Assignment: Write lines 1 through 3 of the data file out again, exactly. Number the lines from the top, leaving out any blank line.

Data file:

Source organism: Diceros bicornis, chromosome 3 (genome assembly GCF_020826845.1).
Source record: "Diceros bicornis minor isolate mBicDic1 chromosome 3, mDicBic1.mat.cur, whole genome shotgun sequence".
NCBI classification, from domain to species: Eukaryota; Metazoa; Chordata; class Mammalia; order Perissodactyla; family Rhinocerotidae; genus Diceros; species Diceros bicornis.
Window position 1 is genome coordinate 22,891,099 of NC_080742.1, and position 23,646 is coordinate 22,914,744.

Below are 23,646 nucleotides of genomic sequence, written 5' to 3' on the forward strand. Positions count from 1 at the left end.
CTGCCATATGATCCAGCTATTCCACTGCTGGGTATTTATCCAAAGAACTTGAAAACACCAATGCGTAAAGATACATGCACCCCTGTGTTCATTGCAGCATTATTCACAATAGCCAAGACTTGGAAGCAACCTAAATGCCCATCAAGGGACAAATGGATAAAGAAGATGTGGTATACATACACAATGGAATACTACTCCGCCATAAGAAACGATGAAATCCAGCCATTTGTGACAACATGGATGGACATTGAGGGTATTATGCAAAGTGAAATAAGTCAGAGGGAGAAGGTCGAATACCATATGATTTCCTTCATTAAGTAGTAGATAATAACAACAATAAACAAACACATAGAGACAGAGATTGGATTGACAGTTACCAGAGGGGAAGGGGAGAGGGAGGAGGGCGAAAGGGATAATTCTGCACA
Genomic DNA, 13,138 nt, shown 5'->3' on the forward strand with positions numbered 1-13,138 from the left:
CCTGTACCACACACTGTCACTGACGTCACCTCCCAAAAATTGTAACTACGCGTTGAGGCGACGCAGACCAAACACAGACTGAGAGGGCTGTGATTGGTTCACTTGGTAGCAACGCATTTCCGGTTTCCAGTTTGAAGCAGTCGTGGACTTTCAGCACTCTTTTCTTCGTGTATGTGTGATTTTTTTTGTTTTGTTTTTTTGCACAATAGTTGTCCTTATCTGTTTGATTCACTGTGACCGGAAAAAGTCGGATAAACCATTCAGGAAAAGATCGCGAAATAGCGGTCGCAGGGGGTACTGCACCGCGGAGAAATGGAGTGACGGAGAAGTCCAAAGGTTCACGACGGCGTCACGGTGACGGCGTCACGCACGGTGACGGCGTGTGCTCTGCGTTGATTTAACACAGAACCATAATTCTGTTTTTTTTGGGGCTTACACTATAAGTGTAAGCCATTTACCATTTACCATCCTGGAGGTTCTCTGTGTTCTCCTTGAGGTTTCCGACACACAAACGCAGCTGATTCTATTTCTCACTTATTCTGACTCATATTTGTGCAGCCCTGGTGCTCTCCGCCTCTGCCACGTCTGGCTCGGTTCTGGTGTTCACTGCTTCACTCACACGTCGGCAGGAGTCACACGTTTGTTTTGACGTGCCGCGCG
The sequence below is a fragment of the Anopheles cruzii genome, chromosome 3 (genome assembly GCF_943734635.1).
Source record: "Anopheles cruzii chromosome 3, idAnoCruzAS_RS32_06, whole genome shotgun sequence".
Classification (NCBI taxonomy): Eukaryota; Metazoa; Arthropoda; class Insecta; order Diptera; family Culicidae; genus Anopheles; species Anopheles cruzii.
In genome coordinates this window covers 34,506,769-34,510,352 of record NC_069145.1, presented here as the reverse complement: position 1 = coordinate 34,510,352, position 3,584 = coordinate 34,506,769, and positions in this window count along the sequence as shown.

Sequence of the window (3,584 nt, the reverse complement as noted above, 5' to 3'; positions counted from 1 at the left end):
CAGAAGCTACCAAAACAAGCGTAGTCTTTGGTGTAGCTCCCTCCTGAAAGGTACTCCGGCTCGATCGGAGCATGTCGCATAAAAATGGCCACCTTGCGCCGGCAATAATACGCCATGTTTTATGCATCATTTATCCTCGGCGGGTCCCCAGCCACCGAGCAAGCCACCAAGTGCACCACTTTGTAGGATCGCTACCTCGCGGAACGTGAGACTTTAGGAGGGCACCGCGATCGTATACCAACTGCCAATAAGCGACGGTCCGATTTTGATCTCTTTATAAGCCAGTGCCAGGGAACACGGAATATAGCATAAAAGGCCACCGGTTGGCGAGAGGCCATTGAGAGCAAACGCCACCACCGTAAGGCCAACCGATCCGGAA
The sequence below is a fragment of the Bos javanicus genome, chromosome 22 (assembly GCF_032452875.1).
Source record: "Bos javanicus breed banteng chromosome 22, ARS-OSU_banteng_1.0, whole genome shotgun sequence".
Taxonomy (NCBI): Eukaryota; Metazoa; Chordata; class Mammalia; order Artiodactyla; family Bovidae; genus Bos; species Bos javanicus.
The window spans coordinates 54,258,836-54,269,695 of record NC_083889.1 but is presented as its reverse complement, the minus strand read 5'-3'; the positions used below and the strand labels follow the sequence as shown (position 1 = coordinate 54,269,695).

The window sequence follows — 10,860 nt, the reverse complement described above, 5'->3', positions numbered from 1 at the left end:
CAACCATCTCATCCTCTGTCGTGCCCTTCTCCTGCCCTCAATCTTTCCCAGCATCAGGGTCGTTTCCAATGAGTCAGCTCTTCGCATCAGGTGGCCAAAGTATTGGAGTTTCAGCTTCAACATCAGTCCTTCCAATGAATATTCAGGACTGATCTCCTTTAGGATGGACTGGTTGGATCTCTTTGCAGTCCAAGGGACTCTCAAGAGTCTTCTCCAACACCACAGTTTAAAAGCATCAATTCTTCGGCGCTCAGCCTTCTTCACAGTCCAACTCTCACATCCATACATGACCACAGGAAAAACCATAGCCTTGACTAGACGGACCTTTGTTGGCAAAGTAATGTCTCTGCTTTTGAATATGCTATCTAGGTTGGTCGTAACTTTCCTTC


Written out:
Source organism: Diceros bicornis, chromosome 3 (genome assembly GCF_020826845.1).
Source record: "Diceros bicornis minor isolate mBicDic1 chromosome 3, mDicBic1.mat.cur, whole genome shotgun sequence".
NCBI classification, from domain to species: Eukaryota; Metazoa; Chordata; class Mammalia; order Perissodactyla; family Rhinocerotidae; genus Diceros; species Diceros bicornis.